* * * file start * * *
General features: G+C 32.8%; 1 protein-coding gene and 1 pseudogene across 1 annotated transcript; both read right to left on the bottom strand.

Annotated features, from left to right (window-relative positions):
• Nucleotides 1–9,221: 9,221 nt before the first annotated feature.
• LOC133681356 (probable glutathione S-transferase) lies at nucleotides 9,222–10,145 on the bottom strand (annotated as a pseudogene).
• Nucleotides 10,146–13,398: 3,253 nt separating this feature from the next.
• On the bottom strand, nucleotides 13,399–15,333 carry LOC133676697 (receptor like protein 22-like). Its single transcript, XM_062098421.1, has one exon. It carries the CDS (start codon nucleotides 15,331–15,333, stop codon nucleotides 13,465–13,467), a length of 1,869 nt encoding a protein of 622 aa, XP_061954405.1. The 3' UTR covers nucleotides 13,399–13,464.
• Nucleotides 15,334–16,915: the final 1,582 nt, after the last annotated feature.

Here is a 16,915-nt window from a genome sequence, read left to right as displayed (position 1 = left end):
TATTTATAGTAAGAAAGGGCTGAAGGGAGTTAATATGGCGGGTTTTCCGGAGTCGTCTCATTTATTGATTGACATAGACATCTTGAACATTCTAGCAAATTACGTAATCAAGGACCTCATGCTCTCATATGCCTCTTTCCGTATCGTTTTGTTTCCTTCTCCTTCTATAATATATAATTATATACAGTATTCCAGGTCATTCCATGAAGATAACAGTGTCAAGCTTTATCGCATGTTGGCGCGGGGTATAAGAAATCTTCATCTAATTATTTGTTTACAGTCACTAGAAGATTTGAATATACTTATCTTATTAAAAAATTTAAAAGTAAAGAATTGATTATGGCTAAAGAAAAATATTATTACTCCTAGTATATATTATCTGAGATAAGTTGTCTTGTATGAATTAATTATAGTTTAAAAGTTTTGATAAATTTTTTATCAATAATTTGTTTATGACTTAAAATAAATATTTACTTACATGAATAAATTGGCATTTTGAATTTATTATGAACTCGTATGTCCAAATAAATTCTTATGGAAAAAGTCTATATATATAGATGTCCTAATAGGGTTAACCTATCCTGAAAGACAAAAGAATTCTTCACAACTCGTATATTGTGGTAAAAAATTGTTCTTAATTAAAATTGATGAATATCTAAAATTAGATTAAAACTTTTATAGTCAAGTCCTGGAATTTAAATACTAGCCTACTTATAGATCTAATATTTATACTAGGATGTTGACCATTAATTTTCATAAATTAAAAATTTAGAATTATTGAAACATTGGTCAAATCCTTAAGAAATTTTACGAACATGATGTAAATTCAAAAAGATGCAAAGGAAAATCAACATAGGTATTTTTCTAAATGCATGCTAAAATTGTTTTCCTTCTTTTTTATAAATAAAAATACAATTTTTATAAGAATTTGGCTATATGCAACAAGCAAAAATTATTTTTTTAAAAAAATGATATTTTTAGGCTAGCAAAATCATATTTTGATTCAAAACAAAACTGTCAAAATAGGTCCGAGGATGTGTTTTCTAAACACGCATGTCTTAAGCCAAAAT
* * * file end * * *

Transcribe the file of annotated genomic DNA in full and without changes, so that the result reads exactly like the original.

General features: G+C 32.8%; 1 protein-coding gene and 1 pseudogene across 1 annotated transcript; both read right to left on the bottom strand.

Annotated features, from left to right (window-relative positions):
• Nucleotides 1–9,221: 9,221 nt before the first annotated feature.
• LOC133681356 (probable glutathione S-transferase) lies at nucleotides 9,222–10,145 on the bottom strand (annotated as a pseudogene).
• Nucleotides 10,146–13,398: 3,253 nt separating this feature from the next.
• On the bottom strand, nucleotides 13,399–15,333 carry LOC133676697 (receptor like protein 22-like). Its single transcript, XM_062098421.1, has one exon. It carries the CDS (start codon nucleotides 15,331–15,333, stop codon nucleotides 13,465–13,467), a length of 1,869 nt encoding a protein of 622 aa, XP_061954405.1. The 3' UTR covers nucleotides 13,399–13,464.
• Nucleotides 15,334–16,915: the final 1,582 nt, after the last annotated feature.

Here is a 16,915-nt window from a genome sequence, read left to right as displayed (position 1 = left end):
TATTTATAGTAAGAAAGGGCTGAAGGGAGTTAATATGGCGGGTTTTCCGGAGTCGTCTCATTTATTGATTGACATAGACATCTTGAACATTCTAGCAAATTACGTAATCAAGGACCTCATGCTCTCATATGCCTCTTTCCGTATCGTTTTGTTTCCTTCTCCTTCTATAATATATAATTATATACAGTATTCCAGGTCATTCCATGAAGATAACAGTGTCAAGCTTTATCGCATGTTGGCGCGGGGTATAAGAAATCTTCATCTAATTATTTGTTTACAGTCACTAGAAGATTTGAATATACTTATCTTATTAAAAAATTTAAAAGTAAAGAATTGATTATGGCTAAAGAAAAATATTATTACTCCTAGTATATATTATCTGAGATAAGTTGTCTTGTATGAATTAATTATAGTTTAAAAGTTTTGATAAATTTTTTATCAATAATTTGTTTATGACTTAAAATAAATATTTACTTACATGAATAAATTGGCATTTTGAATTTATTATGAACTCGTATGTCCAAATAAATTCTTATGGAAAAAGTCTATATATATAGATGTCCTAATAGGGTTAACCTATCCTGAAAGACAAAAGAATTCTTCACAACTCGTATATTGTGGTAAAAAATTGTTCTTAATTAAAATTGATGAATATCTAAAATTAGATTAAAACTTTTATAGTCAAGTCCTGGAATTTAAATACTAGCCTACTTATAGATCTAATATTTATACTAGGATGTTGACCATTAATTTTCATAAATTAAAAATTTAGAATTATTGAAACATTGGTCAAATCCTTAAGAAATTTTACGAACATGATGTAAATTCAAAAAGATGCAAAGGAAAATCAACATAGGTATTTTTCTAAATGCATGCTAAAATTGTTTTCCTTCTTTTTTATAAATAAAAATACAATTTTTATAAGAATTTGGCTATATGCAACAAGCAAAAATTATTTTTTTAAAAAAATGATATTTTTAGGCTAGCAAAATCATATTTTGATTCAAAACAAAACTGTCAAAATAGGTCCGAGGATGTGTTTTCTAAACACGCATGTCTTAAGCCAAAAT